9. Analyzing the first submission regarding the veracity of the statements of the eye-witnesses with respect to the offence committed by A1 to A4, we find from the evidence that the said witnesses have narrated the incident in the sequence it occurred and corroborate each other. In their cross-examination, nothing has been brought on record to indicate that the said accused were not present at the scene of incident or have been falsely implicated. A concurrent reading of their evidence clearly depicts as to what transpired on the fateful day of the incident. Their statements are univocal and complete the jigsaw to bring out a neat picture of the incident.

10. The only question which survives is that why the statements of the said eye-witnesses should be disbelieved. The perusal of evidence on record indicates that no other theory of commission of offence could possibly be attributed but for the one presented by the prosecution and accepted by the Courts below. Also, the question of surmises or conjectures cannot be drawn as neither the statements nor the cross-examination of the eye-witnesses indicate anything but the truth of the prosecution story in respect of the offence committed by A1 to A4. The evidence of eye-witnesses, therefore, is of sterling quality and thus cannot be disbelieved.

11. In our view, the roles attributed to A5 and A6 during the commission of offence need to be re-considered and the evidence on record, therefore, has to be re-appreciated in their context. PW-1, who is also the author of the First Information Report, in his evidence has stated that A5 and A6 were instigating A1 to A4 to assault the deceased. This instigation by A5 and A6 was after the crime was committed by A1 to A4. To the same effect is the evidence of PW-2, who is the brother of PW- 1.

12. However, PW-3, who at the relevant time was accompanying the deceased, in his evidence has stated that A5 and A6 reached the spot of the incident subsequently and not when A1 to A4 were assaulting the deceased. In the cross-examination also he sticks to that statement. PW-4, mother of the deceased, in her evidence has not stated anything with regard to the presence of A5 and A6. PW-6, who is also an eye- witness to the incident and nephew of the deceased, also does not mention the presence of A5 and A6 when A1 to A4 were assaulting the deceased. In our view, the presence of A5 and A6, therefore, at the time of the incident is doubtful and thus the benefit of doubt requires to be extended to them.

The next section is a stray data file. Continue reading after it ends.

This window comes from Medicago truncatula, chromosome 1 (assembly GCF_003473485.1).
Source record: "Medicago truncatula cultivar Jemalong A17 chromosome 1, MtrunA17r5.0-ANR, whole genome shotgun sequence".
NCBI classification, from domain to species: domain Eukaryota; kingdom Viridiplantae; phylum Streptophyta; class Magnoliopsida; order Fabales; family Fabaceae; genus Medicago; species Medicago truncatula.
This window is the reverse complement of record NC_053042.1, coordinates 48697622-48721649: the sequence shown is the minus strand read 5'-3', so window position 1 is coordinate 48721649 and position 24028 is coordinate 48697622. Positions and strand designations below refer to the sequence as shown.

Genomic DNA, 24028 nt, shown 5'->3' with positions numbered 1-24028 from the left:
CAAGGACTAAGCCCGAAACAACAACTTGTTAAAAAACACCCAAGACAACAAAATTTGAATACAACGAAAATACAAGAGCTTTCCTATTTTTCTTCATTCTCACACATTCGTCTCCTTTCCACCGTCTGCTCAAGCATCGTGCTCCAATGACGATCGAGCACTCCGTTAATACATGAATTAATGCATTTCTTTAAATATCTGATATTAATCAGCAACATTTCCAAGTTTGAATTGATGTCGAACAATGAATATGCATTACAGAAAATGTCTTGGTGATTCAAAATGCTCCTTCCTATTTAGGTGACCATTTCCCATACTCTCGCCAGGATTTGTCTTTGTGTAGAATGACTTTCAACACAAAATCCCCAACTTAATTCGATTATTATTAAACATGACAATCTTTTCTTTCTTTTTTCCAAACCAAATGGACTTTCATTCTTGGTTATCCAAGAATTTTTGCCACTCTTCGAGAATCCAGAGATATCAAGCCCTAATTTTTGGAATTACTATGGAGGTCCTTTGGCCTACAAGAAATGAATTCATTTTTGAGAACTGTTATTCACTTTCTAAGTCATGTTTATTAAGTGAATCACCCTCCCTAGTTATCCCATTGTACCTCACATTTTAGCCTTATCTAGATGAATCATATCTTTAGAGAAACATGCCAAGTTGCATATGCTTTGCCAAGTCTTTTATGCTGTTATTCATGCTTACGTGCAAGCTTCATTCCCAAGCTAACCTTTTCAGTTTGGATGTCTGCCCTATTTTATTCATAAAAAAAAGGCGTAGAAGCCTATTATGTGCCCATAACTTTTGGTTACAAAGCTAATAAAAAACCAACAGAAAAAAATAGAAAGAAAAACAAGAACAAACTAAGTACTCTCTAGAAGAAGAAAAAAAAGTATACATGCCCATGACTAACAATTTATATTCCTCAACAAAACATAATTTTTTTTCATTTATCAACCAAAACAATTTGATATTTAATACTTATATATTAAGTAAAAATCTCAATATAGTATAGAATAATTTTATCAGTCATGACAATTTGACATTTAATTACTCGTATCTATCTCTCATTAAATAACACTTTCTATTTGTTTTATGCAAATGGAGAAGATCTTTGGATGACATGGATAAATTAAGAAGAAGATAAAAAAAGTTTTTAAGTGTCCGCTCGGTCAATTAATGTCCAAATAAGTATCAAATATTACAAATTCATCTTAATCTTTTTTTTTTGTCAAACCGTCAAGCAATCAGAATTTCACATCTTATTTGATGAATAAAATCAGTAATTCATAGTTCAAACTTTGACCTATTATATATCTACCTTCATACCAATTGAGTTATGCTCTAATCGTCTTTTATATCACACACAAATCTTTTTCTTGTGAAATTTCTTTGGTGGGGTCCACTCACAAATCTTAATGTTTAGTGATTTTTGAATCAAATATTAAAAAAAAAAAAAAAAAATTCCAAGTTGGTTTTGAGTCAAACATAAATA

13. Since we have doubted the presence of A5 and A6 in the commission of offence, the charge against A1 to A4 requires to be modified from Section 302 read with Section 149 of the IPC to that of an offence under Section 302 read with Section 34 of the IPC. It must be pointed out that the evidence on record makes it abundantly clear that the common object of the unlawful assembly so formed was intentionally to cause the death of the deceased. This Court in Bhagwan Baksh Singh v. State of U.P., Cr. A. No. 37 of 1957, decided on 18.08.1958, had upheld the conversion of conviction under Sections 302 read with 149 to Sections 302 read with 34 of the IPC in similar set of circumstances, i.e., benefit of doubt being given to seven out of ten accused persons and intention in commission of offence being clearly made out in the charge-sheet. Therefore, A1 to A4 had ample notice of the charge of common intention. In the light of benefit of doubt extended to A5 and A6, the conviction of A1 to A4 is modified to Section 302 read with Section 34 of the IPC.

14. In the result, we partly allow this appeal and sustain the conviction and sentence of A1 to A4. We are informed that A3 to A6 are already on bail. Therefore, A5 and A6 are discharged of their bail bonds. Since we have confirmed the judgment of the Trial Court insofar as A1 to A4 are concerned, A3 and A4 shall surrender before the respondent authorities forthwith to serve out the remaining part of their sentence.

Ordered accordingly.

........................J. (H.L. DATTU)

........................J. (CHANDRAMAULI KR. PRASAD)


DECEMBER 05, 2012